How can geography bring insight not only to the Brexit vote, but to variations in and experiences of integration and inequality?
What does the Brexit vote tell us about regional inequality and community integration in the United Kingdom? Do narratives around these issues really tell the whole story? And how can understanding geographies of inequality and integration give us the insights needed for better social policy?
In June 2016, the UK voted by a narrow margin to ‘Leave’ the European Union (EU) (52 per cent to leave and 48 per cent to remain). Analysis revealed significant differences in voting behaviour between geographical areas and within different groups of society, and a major review into opportunity and integration (Casey Review, 2016) concluded that some communities in the UK had been ‘left behind’ by social and economic progress.
In the immediate aftermath of the Referendum, Professor Matthew Goodwin at the University of Kent suggested that the Referendum result could be viewed as a “window through which we can see the deeper divide that will be with us for many years to come”.
Addressing and understanding perceived divisions requires not only understanding how geographical inequalities in the UK relate to views on Brexit, but also requires understanding challenges around integration, cohesion and questions of shared values in a changing society.
Infographic by Greg Stevenson
The RGS-IBG convened a Policy Forum on social division and cohesion to identify key debates and challenges, and share expert knowledge on how to address those. The event addressed how long-standing inequalities could be addressed effectively, and asked how the country could become more united. Panellists included Dr Faiza Shaheen (CLASS), Professor Eric Kaufmann (Birkbeck), Nat Defriend (Young Foundation), Ralph Scott (the Challenge) and Councillor Cameron Geddes (London Borough of Barking and Dagenham), and chaired by Nicholas Hellen, Social Affairs Editor at the Sunday Times.
The panel discussed how to address the factors that perpetuate structural inequalities in society:
Faiza Shaheen addressed regional equality in the UK, and highlighted where Brexit voting did not map onto conventional-narrative patterns of income and region – for example, Blackpool and Liverpool, which had similar socioeconomic characteristics and changes in immigration, displayed different voting patterns.
Eric Kauffman noted the movement of different ethnic groups to different areas, the geographic concentration of non-white populations, and the increasing spatial separation between white and non-white populations.
Ralph Scott also discussed how the geographic size of a person’s social network was a good predictor of voting, and highlighted the importance of social interaction to cohesion, economic activity and health
Nat Defriend discussed approaches to addressing inequality with research and “local co-creation”, the importance of a sense of place to a person’s sense of inequality, and better recognition of local expertise and value in policy and decisionmaking.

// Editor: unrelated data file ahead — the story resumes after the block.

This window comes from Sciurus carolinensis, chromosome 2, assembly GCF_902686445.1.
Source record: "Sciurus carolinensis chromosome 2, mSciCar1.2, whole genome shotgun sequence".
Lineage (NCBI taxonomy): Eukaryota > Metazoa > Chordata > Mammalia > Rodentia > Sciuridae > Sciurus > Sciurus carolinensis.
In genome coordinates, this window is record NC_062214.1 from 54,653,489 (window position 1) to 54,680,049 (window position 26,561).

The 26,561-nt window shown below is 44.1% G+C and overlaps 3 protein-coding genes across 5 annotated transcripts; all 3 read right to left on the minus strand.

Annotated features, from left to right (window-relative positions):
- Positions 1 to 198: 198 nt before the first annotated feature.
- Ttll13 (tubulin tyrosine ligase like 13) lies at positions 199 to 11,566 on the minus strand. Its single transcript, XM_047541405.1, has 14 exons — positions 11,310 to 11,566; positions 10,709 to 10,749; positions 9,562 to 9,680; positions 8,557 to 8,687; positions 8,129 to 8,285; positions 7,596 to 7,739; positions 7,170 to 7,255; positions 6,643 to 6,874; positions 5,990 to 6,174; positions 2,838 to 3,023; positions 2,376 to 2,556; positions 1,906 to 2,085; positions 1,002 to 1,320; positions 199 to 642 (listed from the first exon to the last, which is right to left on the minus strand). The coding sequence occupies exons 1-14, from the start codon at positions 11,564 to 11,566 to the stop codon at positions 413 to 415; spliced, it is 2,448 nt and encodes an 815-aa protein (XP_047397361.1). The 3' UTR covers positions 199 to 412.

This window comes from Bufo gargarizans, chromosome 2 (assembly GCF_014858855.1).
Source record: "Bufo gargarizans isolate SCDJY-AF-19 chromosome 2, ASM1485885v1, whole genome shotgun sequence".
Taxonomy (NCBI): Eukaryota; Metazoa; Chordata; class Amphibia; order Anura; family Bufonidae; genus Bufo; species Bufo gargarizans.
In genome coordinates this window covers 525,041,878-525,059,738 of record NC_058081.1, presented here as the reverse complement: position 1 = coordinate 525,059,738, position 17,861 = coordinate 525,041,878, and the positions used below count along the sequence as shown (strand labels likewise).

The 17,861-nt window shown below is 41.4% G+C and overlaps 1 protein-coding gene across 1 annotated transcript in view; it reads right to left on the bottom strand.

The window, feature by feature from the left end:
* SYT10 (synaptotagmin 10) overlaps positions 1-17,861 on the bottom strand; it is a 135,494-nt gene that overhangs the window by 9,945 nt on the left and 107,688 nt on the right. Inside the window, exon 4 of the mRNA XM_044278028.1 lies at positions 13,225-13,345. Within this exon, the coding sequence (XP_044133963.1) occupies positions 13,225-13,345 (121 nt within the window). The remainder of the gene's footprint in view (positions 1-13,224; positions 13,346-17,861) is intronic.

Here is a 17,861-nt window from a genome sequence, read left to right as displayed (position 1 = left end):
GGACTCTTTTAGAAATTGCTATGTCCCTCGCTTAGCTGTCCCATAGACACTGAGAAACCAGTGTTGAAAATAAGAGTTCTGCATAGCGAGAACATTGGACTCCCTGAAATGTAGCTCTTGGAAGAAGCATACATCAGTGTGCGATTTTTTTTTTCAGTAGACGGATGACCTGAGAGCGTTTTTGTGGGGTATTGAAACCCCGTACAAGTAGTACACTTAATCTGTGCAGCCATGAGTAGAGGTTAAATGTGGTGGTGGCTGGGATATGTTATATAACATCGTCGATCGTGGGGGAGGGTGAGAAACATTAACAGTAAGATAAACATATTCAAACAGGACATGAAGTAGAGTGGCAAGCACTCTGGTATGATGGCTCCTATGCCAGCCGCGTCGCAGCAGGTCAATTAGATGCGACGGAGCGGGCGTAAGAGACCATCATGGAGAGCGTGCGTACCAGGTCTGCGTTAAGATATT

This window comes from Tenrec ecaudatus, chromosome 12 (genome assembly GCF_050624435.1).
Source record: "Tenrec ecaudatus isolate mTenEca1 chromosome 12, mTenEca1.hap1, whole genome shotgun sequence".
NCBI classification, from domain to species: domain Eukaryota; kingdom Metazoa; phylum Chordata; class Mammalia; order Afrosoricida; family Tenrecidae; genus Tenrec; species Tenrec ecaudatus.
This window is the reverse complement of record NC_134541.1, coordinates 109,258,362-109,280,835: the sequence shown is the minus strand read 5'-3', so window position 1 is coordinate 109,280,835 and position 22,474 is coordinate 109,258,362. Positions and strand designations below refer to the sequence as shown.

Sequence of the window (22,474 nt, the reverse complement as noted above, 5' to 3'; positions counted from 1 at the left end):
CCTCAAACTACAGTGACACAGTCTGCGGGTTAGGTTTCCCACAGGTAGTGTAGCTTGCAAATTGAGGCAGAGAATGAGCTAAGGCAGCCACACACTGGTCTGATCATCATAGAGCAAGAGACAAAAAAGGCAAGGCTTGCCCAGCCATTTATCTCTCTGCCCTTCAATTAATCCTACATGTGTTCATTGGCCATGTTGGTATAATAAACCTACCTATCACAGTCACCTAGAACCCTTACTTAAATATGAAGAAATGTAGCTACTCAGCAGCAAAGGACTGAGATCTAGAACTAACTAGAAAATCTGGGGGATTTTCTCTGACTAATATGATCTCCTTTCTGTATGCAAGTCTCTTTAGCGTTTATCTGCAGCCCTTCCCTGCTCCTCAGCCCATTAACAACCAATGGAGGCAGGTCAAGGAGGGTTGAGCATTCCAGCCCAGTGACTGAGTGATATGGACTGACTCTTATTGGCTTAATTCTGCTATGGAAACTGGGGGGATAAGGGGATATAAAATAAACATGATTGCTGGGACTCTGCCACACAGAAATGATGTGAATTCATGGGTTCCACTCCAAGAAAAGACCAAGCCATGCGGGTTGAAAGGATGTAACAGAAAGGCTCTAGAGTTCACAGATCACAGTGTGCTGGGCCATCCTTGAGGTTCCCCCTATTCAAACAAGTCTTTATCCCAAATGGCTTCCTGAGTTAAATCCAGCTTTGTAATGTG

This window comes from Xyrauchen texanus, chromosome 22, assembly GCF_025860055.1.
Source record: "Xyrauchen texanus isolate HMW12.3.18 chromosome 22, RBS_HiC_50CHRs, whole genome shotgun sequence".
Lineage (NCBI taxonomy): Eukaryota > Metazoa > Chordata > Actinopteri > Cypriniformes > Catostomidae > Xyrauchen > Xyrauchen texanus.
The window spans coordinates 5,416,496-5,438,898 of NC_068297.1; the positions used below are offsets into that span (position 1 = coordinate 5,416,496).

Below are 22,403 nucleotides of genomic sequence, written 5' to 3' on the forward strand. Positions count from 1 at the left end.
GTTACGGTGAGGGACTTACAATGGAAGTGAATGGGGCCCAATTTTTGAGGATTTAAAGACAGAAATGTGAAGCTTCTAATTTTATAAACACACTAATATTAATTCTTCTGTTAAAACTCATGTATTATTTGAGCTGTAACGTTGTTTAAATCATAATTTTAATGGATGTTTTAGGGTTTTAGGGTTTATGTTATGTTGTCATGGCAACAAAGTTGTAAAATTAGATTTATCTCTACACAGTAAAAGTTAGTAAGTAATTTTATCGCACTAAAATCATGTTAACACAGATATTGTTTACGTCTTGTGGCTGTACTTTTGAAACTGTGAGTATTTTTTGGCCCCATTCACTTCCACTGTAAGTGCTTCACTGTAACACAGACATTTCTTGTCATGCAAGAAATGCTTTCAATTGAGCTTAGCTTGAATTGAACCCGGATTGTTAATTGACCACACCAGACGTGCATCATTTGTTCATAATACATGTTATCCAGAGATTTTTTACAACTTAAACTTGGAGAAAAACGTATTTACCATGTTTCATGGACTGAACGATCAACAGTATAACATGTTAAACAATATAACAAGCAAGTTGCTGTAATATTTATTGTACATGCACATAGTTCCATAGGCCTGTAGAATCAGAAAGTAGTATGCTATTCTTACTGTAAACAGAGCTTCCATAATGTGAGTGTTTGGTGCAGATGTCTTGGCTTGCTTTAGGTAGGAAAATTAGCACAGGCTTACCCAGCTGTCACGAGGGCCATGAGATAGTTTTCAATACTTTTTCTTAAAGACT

Cameron Geddes talked about how discussions around nostalgia really reflect that communities are changing, and that engaging with real experiences of inequality and cultural/demographic change is essential to fully understand attitudes to Brexit and immigration and address inequality.
Top left: Prof Eric Kauffman / Top right: Councillor Cameron Geddes / Bottom left: Nat Defriend / Bottom right: Ralph Scott
The event sought to host debate around regional inequality in the UK and move towards a consensus on potential approaches to tackling the issue. In particular, participants developed a consensus that the geographic variation of Brexit voting, and the complex associations with various social factors, defy over-broad analyses.
The panel agreed that work to increase social mixing and integration were important to imprpoving cohesion and addressing inequality. This emphasises place-based, localised approaches to better focus efforts to dismantle structural causes of inequality. This would include deliberately directing resources, funds and expertise towards hard-to reach groups to help build aspirational, positive narratives with these communities rather than “a sense of grievance and unfairness, isolating communities from modern British society” (The Casey Review).
The participants also highlighted the need to build greater integration both spatially and socially, and the importance of understanding differing values to understanding Brexit voting patterns. Audience participants were also able to share their views and expertise.
This event took place on 16 March 2017 and was part of the Society’s 21st Century Challenges Policy Forum series, which brought together members of the geographical community, practitioners, policy-makers and other interested parties to discuss and debate, build professional networks, and encourage critical thinking and informed debate on some of the biggest issues and challenges facing the UK.
Listen to the full recording of the event
This is an open access article under the terms of the Creative Commons Attribution License (CC BY NC 4.0), which permits use, adaptation, distribution and reproduction in any medium or format, provided the original work is cited and it is for non-commercial purposes. Please contact us for other uses.
Royal Geographical Society (with IBG) (2020). A 'United' Kingdom? Brexit, inequaity and integration. Available at https://www.rgs.org/21CC/brexit. Last accessed on: <date>
Featured image: Frederick Tubiermont/Unsplash
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